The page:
The Brief – Asselborn to be wild

The Brief is EURACTIV's evening newsletter [EPA-EFE]

Much has been made lately about free speech and whether or not to deny populists and nationalists a platform or to let them speak. Luxembourg’s wise old foreign minister found the solution to the dilemma last week: shout, shout and let it all out.

Two of the world’s most venerable and respected news providers, The Economist and the New Yorker, split opinion in recent weeks over their different ways of dealing with Dorian-Gray-painting-come-to-life Steve Bannon.

Trump’s former adviser was invited to speak at two different live events but it was only the New Yorker that reconsidered their offer. Uninviting Bannon prompted outrage from his supporters and the man himself. Others welcomed the magazine’s move.

The Economist, however, stuck with Bannon and on Saturday the ex-White House strategist was interviewed live at the Open Future festival, greeted with sporadic protests at the New York event.

Some said that a live interview was just the acid test needed to expose his ideas, while others said the format was exactly what Bannon the showman craves, an uncontrolled, high-level soap box to peddle more lies and hate.

It ended up being a bit of both, with Bannon’s grasp of history once again showed to be tenuous at best, but he was also able to avoid some of the harder questions posed by Economist Editor-in-Chief Zanny Minton Beddoes.

Bannon, who Trump claims cried when he was fired, once again used the platform to praise Hungarian leader Viktor Orbán and Italy’s interior minister Matteo Salvini.

Lega-leader Salvini had a run-in with Luxembourg’s foreign minister, Jean Asselborn, at a conference in Vienna on Friday, when the latter interrupted the Italian politician, who was using his speaking time to liken African immigrants to slaves.

Salvini then moaned about manners but, to quote Asselborn himself, “merde alors” to that. Populists have their own heroes and figureheads, we need ours. Your Farages, Le Pens, Orbáns and Salvinis of the world are idea-less and deserve to be shouted at.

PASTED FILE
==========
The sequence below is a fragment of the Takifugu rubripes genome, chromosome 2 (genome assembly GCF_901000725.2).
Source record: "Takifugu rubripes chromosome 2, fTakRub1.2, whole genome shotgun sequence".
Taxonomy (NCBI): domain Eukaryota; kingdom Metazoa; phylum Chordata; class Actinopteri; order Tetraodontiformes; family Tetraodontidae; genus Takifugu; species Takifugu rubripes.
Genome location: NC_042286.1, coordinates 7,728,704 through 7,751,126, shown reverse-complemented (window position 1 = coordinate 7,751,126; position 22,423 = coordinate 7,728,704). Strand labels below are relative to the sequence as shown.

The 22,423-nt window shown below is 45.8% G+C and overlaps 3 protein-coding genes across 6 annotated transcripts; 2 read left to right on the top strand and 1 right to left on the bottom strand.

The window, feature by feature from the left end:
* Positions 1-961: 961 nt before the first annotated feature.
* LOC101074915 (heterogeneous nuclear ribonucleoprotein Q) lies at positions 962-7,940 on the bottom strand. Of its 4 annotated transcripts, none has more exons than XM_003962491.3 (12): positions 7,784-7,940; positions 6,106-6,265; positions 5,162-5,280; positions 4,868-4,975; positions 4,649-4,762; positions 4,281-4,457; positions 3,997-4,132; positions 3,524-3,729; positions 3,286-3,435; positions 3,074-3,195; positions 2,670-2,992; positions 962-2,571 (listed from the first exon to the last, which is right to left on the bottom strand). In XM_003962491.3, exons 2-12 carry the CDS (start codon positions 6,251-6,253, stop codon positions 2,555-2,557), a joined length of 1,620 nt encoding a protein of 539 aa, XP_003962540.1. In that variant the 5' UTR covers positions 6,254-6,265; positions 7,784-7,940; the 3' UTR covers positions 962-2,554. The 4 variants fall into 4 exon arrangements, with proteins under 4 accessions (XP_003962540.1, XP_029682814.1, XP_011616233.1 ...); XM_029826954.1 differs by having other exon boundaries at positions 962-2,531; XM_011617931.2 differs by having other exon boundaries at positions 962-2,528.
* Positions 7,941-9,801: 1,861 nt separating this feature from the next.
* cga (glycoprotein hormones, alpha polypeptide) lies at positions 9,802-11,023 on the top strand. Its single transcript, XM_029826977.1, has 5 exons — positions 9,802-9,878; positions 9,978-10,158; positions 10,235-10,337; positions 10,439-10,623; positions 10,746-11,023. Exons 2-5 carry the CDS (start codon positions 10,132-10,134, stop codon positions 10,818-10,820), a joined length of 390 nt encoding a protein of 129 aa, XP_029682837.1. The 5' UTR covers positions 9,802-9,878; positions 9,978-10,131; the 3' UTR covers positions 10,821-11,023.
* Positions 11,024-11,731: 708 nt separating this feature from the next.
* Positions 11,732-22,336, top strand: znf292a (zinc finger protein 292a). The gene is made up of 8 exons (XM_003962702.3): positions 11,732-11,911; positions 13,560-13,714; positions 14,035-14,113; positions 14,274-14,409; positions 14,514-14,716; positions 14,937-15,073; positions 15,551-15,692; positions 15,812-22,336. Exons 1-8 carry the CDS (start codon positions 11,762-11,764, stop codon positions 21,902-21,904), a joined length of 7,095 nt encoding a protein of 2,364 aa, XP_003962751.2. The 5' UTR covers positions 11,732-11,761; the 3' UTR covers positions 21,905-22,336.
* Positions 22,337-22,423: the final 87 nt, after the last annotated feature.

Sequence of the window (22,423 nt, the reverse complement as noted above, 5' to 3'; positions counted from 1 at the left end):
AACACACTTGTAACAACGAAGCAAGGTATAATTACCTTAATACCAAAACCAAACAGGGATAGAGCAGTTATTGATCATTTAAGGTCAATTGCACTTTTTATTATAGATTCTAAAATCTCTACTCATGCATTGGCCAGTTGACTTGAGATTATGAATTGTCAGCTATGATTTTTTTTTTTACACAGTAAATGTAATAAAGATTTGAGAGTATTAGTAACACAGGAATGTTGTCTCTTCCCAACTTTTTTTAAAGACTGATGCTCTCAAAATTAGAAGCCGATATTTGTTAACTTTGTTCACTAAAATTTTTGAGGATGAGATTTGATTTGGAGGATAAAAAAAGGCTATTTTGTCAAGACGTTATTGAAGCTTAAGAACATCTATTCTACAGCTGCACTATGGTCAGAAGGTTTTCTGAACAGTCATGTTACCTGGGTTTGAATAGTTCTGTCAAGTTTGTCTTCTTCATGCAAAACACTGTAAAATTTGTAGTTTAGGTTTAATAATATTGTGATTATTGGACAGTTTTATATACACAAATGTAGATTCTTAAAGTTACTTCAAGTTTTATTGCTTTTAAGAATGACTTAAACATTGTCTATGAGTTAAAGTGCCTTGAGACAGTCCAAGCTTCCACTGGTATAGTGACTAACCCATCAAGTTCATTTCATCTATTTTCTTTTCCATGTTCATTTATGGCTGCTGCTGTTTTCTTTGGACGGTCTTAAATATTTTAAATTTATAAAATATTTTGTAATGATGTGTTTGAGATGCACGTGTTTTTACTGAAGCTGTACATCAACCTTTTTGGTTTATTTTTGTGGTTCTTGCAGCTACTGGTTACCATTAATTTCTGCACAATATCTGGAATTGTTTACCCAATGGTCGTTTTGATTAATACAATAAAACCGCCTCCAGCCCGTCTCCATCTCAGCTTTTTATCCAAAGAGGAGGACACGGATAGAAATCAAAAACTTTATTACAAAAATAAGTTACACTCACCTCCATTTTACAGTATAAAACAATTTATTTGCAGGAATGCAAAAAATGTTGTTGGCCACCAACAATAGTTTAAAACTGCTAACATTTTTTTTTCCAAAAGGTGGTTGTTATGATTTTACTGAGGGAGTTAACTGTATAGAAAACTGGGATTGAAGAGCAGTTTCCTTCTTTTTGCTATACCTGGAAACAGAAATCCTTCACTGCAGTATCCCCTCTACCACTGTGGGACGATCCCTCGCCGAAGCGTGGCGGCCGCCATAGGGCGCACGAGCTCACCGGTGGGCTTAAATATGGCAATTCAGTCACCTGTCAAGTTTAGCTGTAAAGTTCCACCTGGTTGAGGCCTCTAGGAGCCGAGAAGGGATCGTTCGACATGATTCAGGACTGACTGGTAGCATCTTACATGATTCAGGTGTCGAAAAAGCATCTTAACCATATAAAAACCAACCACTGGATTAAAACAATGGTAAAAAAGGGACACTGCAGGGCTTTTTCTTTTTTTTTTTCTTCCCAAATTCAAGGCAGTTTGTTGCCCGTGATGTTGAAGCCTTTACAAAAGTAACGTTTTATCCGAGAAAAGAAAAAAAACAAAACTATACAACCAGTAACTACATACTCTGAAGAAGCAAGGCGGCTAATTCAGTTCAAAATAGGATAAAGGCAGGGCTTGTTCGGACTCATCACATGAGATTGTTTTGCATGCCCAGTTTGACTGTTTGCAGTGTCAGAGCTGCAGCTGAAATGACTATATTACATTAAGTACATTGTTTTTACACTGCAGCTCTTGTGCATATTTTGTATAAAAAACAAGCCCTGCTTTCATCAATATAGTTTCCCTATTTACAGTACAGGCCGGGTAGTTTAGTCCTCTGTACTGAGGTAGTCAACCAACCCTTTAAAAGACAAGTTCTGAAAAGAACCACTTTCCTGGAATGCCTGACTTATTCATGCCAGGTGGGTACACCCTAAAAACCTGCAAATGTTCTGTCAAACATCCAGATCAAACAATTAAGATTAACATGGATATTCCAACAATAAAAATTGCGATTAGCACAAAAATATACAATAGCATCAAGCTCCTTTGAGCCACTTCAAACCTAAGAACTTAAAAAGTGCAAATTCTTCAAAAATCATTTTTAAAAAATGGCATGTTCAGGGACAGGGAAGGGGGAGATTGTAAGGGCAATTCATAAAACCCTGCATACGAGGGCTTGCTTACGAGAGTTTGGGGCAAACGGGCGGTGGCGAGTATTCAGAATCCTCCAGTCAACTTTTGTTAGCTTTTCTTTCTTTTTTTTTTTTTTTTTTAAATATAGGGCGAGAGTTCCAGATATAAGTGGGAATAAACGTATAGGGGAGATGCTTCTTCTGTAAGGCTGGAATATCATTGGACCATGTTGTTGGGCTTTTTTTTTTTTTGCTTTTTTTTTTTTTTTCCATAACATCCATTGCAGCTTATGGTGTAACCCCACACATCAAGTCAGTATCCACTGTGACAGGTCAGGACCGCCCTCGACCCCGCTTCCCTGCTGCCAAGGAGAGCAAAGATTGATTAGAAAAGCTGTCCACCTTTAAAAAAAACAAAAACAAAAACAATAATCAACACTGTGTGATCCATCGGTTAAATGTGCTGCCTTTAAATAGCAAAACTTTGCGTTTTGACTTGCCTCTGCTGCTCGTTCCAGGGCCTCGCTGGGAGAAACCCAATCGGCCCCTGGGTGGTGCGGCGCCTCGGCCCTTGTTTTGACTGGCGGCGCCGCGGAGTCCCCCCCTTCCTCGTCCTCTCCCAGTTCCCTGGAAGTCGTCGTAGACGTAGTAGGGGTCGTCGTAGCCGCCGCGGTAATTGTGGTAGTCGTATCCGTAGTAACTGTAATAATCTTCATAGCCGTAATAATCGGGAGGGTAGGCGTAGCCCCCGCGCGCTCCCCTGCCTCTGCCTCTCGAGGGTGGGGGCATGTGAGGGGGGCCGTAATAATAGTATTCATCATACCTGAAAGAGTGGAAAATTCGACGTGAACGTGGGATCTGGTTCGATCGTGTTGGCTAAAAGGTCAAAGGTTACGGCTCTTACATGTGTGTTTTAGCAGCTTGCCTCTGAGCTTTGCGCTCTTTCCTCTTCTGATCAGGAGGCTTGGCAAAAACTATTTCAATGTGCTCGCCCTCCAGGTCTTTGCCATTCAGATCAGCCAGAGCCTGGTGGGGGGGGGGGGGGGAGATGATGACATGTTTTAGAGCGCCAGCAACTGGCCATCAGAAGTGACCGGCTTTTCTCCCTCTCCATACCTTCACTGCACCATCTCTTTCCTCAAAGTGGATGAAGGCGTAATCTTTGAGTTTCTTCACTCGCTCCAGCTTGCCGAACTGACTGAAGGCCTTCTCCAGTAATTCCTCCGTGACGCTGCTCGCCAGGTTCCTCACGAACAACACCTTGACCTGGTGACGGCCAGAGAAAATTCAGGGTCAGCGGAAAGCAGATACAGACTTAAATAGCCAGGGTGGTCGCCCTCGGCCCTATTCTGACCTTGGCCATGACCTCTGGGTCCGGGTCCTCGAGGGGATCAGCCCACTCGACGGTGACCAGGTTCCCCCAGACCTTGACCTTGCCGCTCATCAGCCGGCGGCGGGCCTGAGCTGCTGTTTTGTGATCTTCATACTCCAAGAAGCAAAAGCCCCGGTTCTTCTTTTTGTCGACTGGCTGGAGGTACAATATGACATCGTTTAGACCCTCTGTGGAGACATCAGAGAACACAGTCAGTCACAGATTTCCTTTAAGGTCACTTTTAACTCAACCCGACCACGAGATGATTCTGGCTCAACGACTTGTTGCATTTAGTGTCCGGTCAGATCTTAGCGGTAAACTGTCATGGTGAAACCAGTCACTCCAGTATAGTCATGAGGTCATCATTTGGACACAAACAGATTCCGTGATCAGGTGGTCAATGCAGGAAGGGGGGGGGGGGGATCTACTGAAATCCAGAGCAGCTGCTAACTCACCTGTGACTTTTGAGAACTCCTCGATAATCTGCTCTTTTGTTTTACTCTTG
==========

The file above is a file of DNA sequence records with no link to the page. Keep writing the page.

Thankfully, Asselborn has not backed down from what he said and even upped the ante at the weekend, accusing Salvini of using fascist methods. “I stand behind what I said.” For what it’s worth I do too. (I will consider running a line of these special tshirts if enough interest is shown).

So a lesson from the Grand Duchy’s long-serving minister and the Bannon debate: let them speak but shut them down when the lies and hate start to bubble over.

Swearing adds a bit of colour too.

The Roundup

EU competition boss Maggie Vestager is in fine form, yesterday she announced an inquest into some German carmakers, then she revealed Ireland had collected all of its Apple money and now she’s ruled Luxembourg innocent of any dodgy dealings with McDonald’s.

Europe’s drug industry has hit back at claims that it’s been involved with tax-dodging and Vestager’s anti-trust hotshots will decide next month if Microsoft’s buyout of GitHub was legal or not.

Hopes of upping the EU’s emissions cut pledge won’t find any friends among the business lobby, while Germany is moving forward with plans to build a gas import terminal as a “gesture” to Donald Trump.

Head of the EESC Luca Jahier wants the next long-term budget to be more ambitious and there are calls for the Visegrad countries to be given special consideration when the numbers are crunched.

Austria’s former chancellor has joined an ever-growing field of politicians vying to succeed Jean-Claude Juncker next year. The Luxembourger’s current right-hand man, Frans ‘The Timm’ Timmermans, is adamant he’s not going anywhere.

Ever wondered how recycling actually works or how people actually make money out of it? Read our feature here to learn more about it.

Look out for…

The informal summit action in Salzburg continues and Juncker will be in the Alpine Republic to talk all things migration, internal security and Brexit.

Views are the author’s

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